Install A-B-C type fire extinguishers in the home and teach family members how to use them. Do not store combustible materials in closed areas or near a heat source.
Keep the stove area clean and clear of combustibles such as bags, boxes, and other appliances. If a fire starts, put a lid over the burning pan or use a fire extinguisher. Be careful. Moving the pan can cause the fire to spread. Never pour water on grease fires.
Check electrical wiring. Replace wiring if frayed or cracked. Make sure wiring is not under rugs, over nails, or in high traffic areas. Do not overload outlets or extension cords. Outlets should have cover plates and no exposed wiring. Only purchase appliances and electrical devices that have a label indicating that they have been inspected by a testing laboratory such as Underwriter's Laboratories (UL) or Factory Mutual (FM). Contact your local fire department or the local American Red Cross chapter for more information on fire safety.
Get out as quickly and as safely as possible. Use the stairs to escape. When evacuating, stay low to the ground. If possible, cover mouth with a cloth to avoid inhaling smoke and gases. Close doors in each room after escaping to delay the spread of the fire. If in a room with a closed door. If smoke is pouring in around the bottom of the door or it feels hot, keep the door closed. Open a window to escape or for fresh air while awaiting rescue. If there is no smoke at the bottom or top and the door is not hot, then open the door slowly. If there is too much smoke or fire in the hall, slam the door shut. Call the fire department from a location outside the house.
Give first aid where appropriate. Seriously injured or burned victims should be transported to professional medical help immediately. Stay out of damage buildings. Return home only when local fire authorities say it is safe. Look for structural damage. Discard food that has been exposed to heat, smoke, or soot. Contact insurance agent. Don't discard damaged goods until after an inventory has been taken. Save receipts for money relating to fire loss.
Heating devices such as portable heaters, wood stoves, and fireplaces demand safe operation. Use portable heaters in well-ventilated rooms only. Refuel kerosene heaters outdoors only. Have chimneys and wood stoves cleaned annually. Buy only approved heaters and follow the manufacturers' directions.
Smoke detectors more than double the chance of surviving a fire. Smoke detectors sense abnormal amounts of smoke or invisible combustion gases in the air. They can detect both smoldering and burning fires. At least one smoke detector should be installed on every level of a structure. Test the smoke detectors each month and replace the batteries at least once a year. Purchase smoke detectors labeled by the Underwriter's Laboratories (UL) or Factory Mutual (FM).
The U.S. Fire Administration has more information on fire safety and firefighting.
FEMA - FACT SHEET: HAZARDOUS MATERIALS IN THE HOME
FACT SHEET: HAZARDOUS MATERIALS IN THE HOME
Nearly every household uses products containing hazardous materials. Although the risk of a chemical accident is slight, knowing how to handle these products and how to react during an emergency can reduce the risk of injury.
Contact authorities on hazardous household materials, such as the Environmental Protection Agency, for information about potentially dangerous household products and their antidotes.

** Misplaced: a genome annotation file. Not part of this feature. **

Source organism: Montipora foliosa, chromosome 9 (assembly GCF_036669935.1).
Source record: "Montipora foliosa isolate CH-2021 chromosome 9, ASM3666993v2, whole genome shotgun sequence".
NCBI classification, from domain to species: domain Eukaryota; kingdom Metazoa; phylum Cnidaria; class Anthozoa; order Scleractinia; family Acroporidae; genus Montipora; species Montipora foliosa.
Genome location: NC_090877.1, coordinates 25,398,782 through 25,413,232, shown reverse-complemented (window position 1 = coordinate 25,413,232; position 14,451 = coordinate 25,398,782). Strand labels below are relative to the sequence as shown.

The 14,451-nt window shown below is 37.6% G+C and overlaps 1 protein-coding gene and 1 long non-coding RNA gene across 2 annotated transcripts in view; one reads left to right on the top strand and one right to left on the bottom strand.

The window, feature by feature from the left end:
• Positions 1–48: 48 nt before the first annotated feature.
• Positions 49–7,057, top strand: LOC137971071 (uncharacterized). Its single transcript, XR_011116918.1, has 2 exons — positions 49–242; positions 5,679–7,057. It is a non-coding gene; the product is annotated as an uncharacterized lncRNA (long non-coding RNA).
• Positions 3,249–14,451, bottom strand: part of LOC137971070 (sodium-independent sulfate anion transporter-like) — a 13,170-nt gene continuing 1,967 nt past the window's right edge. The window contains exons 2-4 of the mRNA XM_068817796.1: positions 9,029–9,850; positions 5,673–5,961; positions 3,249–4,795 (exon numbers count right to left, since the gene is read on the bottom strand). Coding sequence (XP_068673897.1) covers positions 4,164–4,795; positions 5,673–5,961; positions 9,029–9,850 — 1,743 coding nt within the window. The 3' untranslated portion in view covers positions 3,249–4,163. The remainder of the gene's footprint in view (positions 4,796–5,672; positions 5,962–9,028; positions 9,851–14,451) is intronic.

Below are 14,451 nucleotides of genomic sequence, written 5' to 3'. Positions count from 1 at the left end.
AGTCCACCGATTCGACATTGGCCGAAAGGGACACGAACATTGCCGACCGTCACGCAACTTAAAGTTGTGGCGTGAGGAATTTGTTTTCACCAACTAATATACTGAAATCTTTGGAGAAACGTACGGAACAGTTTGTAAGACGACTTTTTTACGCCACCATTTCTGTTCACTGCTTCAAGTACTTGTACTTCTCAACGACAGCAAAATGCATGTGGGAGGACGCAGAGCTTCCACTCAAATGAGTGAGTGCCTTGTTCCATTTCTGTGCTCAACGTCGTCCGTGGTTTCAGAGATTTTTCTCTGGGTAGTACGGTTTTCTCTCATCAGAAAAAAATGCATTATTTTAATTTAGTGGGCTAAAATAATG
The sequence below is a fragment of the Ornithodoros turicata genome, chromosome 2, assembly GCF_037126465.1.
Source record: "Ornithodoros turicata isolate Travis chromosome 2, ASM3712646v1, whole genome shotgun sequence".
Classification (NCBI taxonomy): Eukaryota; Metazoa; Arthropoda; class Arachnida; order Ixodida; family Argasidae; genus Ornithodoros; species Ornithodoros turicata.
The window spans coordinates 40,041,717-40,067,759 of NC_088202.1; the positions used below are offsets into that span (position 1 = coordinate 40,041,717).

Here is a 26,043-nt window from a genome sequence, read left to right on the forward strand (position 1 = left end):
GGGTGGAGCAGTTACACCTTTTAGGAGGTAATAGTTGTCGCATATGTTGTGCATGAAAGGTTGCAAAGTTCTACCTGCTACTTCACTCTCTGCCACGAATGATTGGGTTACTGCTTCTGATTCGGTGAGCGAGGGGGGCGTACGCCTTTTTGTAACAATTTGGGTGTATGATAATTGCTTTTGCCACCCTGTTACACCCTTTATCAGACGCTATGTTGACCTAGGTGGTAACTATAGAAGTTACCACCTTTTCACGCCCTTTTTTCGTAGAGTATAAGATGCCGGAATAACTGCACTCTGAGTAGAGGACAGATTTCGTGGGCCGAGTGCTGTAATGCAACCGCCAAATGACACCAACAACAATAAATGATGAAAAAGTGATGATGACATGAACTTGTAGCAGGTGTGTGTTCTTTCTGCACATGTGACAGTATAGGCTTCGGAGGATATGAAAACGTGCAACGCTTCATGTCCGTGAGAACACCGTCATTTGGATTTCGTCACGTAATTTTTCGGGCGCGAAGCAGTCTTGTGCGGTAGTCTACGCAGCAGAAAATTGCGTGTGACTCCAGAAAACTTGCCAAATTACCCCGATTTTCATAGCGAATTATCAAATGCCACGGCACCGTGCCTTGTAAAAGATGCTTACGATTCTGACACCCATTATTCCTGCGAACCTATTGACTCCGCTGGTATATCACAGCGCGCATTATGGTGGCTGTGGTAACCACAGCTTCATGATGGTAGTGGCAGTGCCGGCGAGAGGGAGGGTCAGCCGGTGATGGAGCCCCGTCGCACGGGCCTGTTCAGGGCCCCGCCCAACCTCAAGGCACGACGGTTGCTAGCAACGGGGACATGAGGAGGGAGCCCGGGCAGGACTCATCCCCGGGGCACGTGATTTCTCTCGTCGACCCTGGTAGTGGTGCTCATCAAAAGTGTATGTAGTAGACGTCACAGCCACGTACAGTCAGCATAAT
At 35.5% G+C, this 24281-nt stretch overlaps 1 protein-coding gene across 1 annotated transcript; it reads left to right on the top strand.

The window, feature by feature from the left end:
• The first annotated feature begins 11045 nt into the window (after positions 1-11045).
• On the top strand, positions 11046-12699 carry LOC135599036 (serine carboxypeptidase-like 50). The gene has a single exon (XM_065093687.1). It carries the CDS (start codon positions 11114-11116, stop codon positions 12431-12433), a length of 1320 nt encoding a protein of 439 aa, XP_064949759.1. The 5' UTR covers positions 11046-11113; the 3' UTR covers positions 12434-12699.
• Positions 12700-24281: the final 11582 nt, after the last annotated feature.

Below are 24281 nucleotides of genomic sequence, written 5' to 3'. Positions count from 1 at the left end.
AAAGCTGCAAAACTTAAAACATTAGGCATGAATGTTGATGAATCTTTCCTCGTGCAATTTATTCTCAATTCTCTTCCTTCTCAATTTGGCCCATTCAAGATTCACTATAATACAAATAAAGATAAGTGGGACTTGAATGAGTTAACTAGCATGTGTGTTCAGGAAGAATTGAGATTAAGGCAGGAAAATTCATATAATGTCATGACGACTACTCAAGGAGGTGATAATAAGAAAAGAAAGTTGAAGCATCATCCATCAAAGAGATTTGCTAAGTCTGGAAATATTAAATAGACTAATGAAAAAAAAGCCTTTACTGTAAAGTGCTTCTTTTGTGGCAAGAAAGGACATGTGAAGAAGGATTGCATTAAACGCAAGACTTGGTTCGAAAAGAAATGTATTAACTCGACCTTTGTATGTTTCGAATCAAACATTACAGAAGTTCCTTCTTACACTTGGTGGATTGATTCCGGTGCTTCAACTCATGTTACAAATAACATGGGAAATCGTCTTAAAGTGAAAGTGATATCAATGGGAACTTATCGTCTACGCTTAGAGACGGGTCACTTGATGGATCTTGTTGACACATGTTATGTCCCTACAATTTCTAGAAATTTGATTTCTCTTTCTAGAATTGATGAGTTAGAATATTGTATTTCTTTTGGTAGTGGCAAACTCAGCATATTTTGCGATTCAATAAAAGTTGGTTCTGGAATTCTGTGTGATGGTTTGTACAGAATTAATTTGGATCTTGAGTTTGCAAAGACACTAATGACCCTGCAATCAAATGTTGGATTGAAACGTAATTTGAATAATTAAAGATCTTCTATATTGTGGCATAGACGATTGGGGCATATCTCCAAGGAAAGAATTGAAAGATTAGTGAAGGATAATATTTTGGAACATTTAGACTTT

Ask about the advisability of maintaining antidotes in your home for:
Cleaners and germicides, Deodorizers, Detergents, Drain and bowl cleaners, Gases, Home medications, Laundry bleaches, Liquid fuels, Paint removers and thinners, Store household chemicals according to the instructions on the label.
Read instructions on how to dispose of chemicals properly. Small amounts of the following products can be safely poured down the drain with plenty of water:
Antifreeze, Bathroom and glass cleaner, Bleach, Drain cleaner, Fertilizer
Household disinfectant, Laundry and dishwashing detergent, Rubbing alcohol
Rug and upholstery cleaner, Toilet bowl cleaner, Small amounts of the following products should be disposed of by wrapping the container in newspaper and plastic and placing it in the trash:
Brake fluid, Car wax or polish, Dish and laundry soap, Drain cleaner, Fertilizer, Furniture and floor polish, Insect repellent, Nail polish, Oven cleaner, Paint thinner and strippers, Pesticides, Powder cleansers, Toilet bowl cleaner, Water-based paint, Wood preservatives, Dispose of the following products at a recycling center or a collection site:
Kerosene, Motor or fuel oil, Car battery or battery acid, Diesel fuel, Transmission fluid, Large amounts of paint, Thinner or stripper, Power steering fluid, Turpentine, Gun cleaning solvents, Tires
Disposing of Medicines and Spray Cans
Flush medicines that are no longer being used or that are out-dated down the toilet and place the empty container in the trash. Empty spray cans by pressing the button until nothing comes out and then place the can in the trash. Do not place spray cans into a burning barrel, incinerator, or trash compactor because they may explode.
Keep fire extinguishers in home and car. Post the number of the nearest poison control center by the telephone. Learn to recognize the symptoms of toxic poisoning:
Difficulty in breathing
Irritation of the eyes, skin, throat, or respiratory tract
Changes in skin color
Headache or blurred vision
Clumsiness or lack of coordination
Cramps or diarrhea
If there is danger of a fire or explosion, get out of the house immediately.
If there is a fire or explosion, call the fire department after you get out.
Stay away from the house to avoid the possibility of breathing toxic fumes.
Wash hands, arms or other parts of the body that may have been exposed to the chemical. Discard any clothing that may have been contaminated. Administer first aid treatment to victims of chemical burns:
Call 9-1-1 for emergency help.
Remove clothing and jewelry from around the injury.
Pour clean, cool water over the burn for 15-30 minutes.
Loosely cover the burn with a sterile or clean dressing. Be sure that the dressing will not stick to the burn. Refer victim to a medical professional for further treatment.